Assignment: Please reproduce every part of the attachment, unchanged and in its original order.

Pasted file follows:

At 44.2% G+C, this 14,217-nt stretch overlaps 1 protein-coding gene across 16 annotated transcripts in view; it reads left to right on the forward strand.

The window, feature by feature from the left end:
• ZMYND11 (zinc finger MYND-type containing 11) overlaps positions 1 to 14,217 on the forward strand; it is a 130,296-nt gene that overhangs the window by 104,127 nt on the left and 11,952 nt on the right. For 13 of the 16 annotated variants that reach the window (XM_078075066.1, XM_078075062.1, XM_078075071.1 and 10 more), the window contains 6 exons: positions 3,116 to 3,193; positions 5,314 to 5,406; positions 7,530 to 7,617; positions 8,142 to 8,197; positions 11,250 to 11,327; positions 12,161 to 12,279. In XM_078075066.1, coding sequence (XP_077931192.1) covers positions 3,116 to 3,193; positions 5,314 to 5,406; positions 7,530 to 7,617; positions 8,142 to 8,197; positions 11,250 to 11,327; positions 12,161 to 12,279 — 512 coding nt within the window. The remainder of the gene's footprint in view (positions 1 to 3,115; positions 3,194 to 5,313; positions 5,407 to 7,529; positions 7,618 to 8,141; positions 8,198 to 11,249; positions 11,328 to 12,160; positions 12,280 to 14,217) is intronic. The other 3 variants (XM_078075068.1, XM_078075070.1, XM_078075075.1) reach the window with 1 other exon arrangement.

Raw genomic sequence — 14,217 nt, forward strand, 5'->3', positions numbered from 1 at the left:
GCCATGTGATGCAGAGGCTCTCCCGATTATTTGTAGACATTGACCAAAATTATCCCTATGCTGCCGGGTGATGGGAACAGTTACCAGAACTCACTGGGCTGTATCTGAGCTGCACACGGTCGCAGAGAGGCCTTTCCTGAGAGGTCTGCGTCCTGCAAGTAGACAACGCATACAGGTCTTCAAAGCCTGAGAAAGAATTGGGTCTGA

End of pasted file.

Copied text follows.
At 44.2% G+C, this 14,217-nt stretch overlaps 1 protein-coding gene across 16 annotated transcripts in view; it reads left to right on the forward strand.

The window, feature by feature from the left end:
• ZMYND11 (zinc finger MYND-type containing 11) overlaps positions 1 to 14,217 on the forward strand; it is a 130,296-nt gene that overhangs the window by 104,127 nt on the left and 11,952 nt on the right. For 13 of the 16 annotated variants that reach the window (XM_078075066.1, XM_078075062.1, XM_078075071.1 and 10 more), the window contains 6 exons: positions 3,116 to 3,193; positions 5,314 to 5,406; positions 7,530 to 7,617; positions 8,142 to 8,197; positions 11,250 to 11,327; positions 12,161 to 12,279. In XM_078075066.1, coding sequence (XP_077931192.1) covers positions 3,116 to 3,193; positions 5,314 to 5,406; positions 7,530 to 7,617; positions 8,142 to 8,197; positions 11,250 to 11,327; positions 12,161 to 12,279 — 512 coding nt within the window. The remainder of the gene's footprint in view (positions 1 to 3,115; positions 3,194 to 5,313; positions 5,407 to 7,529; positions 7,618 to 8,141; positions 8,198 to 11,249; positions 11,328 to 12,160; positions 12,280 to 14,217) is intronic. The other 3 variants (XM_078075068.1, XM_078075070.1, XM_078075075.1) reach the window with 1 other exon arrangement.

Raw genomic sequence — 14,217 nt, forward strand, 5'->3', positions numbered from 1 at the left:
GCCATGTGATGCAGAGGCTCTCCCGATTATTTGTAGACATTGACCAAAATTATCCCTATGCTGCCGGGTGATGGGAACAGTTACCAGAACTCACTGGGCTGTATCTGAGCTGCACACGGTCGCAGAGAGGCCTTTCCTGAGAGGTCTGCGTCCTGCAAGTAGACAACGCATACAGGTCTTCAAAGCCTGAGAAAGAATTGGGTCTGA